Pinnacles plan would focus on linking people, resources

The House of Representatives approved a bill that would rename Pinnacles National Monument to a national park. The bill now heads to the Senate.

Pinnacles National Monument is accepting public comments on a draft general management plan that is set to guide its vision for the next 15 to 20 years.

The “Draft General Management Plan” is a 325-page document that goes out to interested residents, organizations and agencies requesting it for review.

The draft plan, for which comments can be submitted by Jan. 13, includes four potential alternatives for the future operations of the monument.

The point of the draft management plan is to lay out a vision regarding enjoyment of the monument, protection of natural and cultural resources, and overall management practices. It also addresses environmental consequences for each alternative.

Pinnacles, which might be in line to become the 59th national park with approval to proposed legislation in the House of Representatives, has not gone through an update to its management plan since 1975, as noted in the document. Since that time, the designated monument area has expanded from around 16,000 acres to more than 27,000 acres. The draft plan also points out that the respective populations of Hollister to the north and Soledad to the west have doubled in that same time frame.

The four alternatives laid out in the draft proposal include:

–    Continuing with the current management plan’s direction

–    Emphasizing a “backcountry experience”

–    Expanding visitor experiences

–    Or linking people with the monument’s resources

Although the report lists the backcountry-focused alternative as environmentally preferable, it concludes that the fourth alternative, linking people with the resources, is most preferred among the options. The report contends the preferred alternative also meets many of the same environmentally conscious criteria lauded in the backcountry idea.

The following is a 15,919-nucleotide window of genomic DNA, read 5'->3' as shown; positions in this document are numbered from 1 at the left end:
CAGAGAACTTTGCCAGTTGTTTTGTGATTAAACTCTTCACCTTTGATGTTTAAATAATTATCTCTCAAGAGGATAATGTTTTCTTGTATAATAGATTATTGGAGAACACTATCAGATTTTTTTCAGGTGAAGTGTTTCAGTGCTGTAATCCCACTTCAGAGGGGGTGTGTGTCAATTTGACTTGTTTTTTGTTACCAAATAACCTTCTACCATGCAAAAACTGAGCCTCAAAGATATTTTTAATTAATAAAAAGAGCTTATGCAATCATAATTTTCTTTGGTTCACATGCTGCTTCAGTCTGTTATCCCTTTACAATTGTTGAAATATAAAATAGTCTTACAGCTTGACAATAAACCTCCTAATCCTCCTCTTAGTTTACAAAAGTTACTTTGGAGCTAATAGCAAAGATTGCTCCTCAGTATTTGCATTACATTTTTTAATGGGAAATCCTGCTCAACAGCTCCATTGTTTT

With each alternative, the existing boundaries remain unchanged unless altered by legislation, according to the report.

Alternative D, the preferred choice, includes protection “to a high degree” of the natural ecosystem.

“Natural resource protection would be enhanced by a strong education and research emphasis,” according to the report. “Cultural resources would be managed to protect and interpret their significance, connect those resources within their broader regional history, and to provide visitors with opportunities to experience and learn about the interrelationship between humans and the environment,” it reads, noting that the monument would increase partnership efforts and outreach.

As for the “visitor experience,” the alternative calls for such uses as backcountry camping, new trails, and a focus for educational efforts on science and history.

Regarding facilities, on the east end they would be concentrated in the campground area, while a new visitor center would replace the current one there.

The report does not provide a cost estimate, while it points out there is no guarantee that funding will be available to complete its objectives.

It was developed by park staff members and program managers, local communities, government agencies, Indian tribes, stakeholder groups and individuals, according to the report.

Although public scoping meetings have already taken place, residents still can get involved and share their input.

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To comment, residents can fill out a form at; email them to [email protected]; or send them to the following address:

Karen Beppler-Dorn, superintendent

Pinnacles National Monument

Attn: General Management Plan Team

5000 Highway 146

Paicines, CA 95043

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